It’s a fascinating project but one that also raises grave concern about the world’s relationship with data and privacy. So much so that a “more accurate” title for the publication would have been Leaked, Breached, Hacked and Released Recipes, yet The Leaked Recipes Cookbook was chosen for its sharp and catchy manner. And let’s not ignore the fact that a leaked recipe is probably the last of anyone’s worries, as within these emails were phone numbers, home addresses, detailed instructions on how to enter homes and invitations to dinner parties. This was also during a time in the early 2000’s where the impact of released data had yet to come into the fore.
Many strange occurrences and coincidences arose out of the workings of this project, including one of the recipe writers actually eating the leaked recipe while simultaneously finding out her company had been hacked. Demetria made sure to email all of her chosen recipe writers to confirm permission for using their leak in the publication, which undoubtedly would have been a strange email to receive. While some were hesitant or off-put, other times profound conversations opened up on the topic. And, for it then to be turned into a bizarre yet classically styled cookbook, was only going to add to the person’s intrigue.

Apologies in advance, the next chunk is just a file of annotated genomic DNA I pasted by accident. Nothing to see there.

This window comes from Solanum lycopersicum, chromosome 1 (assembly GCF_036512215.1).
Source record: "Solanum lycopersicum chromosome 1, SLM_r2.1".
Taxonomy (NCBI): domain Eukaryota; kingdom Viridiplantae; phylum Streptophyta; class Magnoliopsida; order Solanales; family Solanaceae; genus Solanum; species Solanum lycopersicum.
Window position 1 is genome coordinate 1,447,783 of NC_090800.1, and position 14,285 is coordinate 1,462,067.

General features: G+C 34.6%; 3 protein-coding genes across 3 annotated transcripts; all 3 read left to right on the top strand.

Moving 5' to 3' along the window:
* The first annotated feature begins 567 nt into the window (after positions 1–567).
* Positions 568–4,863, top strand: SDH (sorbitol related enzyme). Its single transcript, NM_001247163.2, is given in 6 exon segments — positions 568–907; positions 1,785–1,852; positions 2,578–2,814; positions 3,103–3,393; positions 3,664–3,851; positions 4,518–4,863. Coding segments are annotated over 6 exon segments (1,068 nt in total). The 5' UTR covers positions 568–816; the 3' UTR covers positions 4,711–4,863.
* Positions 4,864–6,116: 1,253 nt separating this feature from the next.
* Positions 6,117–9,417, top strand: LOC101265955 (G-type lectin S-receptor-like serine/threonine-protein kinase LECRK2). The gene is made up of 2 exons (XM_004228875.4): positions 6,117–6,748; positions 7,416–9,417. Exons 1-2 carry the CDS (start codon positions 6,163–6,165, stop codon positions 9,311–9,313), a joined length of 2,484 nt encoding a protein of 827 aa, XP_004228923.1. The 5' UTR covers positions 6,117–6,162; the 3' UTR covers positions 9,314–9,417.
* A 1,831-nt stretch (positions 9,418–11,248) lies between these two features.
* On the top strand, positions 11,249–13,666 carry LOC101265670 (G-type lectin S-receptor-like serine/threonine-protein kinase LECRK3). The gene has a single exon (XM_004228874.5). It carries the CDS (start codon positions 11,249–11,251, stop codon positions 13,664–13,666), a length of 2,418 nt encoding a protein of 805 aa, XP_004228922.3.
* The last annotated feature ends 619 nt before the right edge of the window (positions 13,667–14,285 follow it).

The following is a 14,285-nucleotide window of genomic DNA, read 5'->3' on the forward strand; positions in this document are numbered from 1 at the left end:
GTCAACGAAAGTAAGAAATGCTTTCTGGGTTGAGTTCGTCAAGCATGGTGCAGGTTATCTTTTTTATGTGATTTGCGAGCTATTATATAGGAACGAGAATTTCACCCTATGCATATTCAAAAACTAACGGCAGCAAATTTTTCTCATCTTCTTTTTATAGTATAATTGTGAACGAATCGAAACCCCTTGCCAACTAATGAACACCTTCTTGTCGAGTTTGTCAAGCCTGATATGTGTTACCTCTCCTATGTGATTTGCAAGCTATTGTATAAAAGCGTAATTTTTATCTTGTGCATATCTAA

“My publishers and I really wanted the book to be used in the same way that a more traditional cookbook might be used. We imagined it would be kept in the kitchen, to be pulled out when someone was looking for inspiration and the book would be soon covered in smears, drops and crumbs. Through cooking and eating these recipes, this might lead people to want to investigate where the recipes come from, the leaks and releases they were a part of and imagining what this experience might be like for the person who wrote the recipe.”
“For those who say they have nothing to hide, these leaks show that it’s not only your information that is now public, but the emails between family and friends, your social security number, all your human resources files and also your favourite recipe,” Demetria concludes, rather hauntingly. “These recipes are not top secret, but show that everyone has private information, no matter how banal you might imagine it to be.”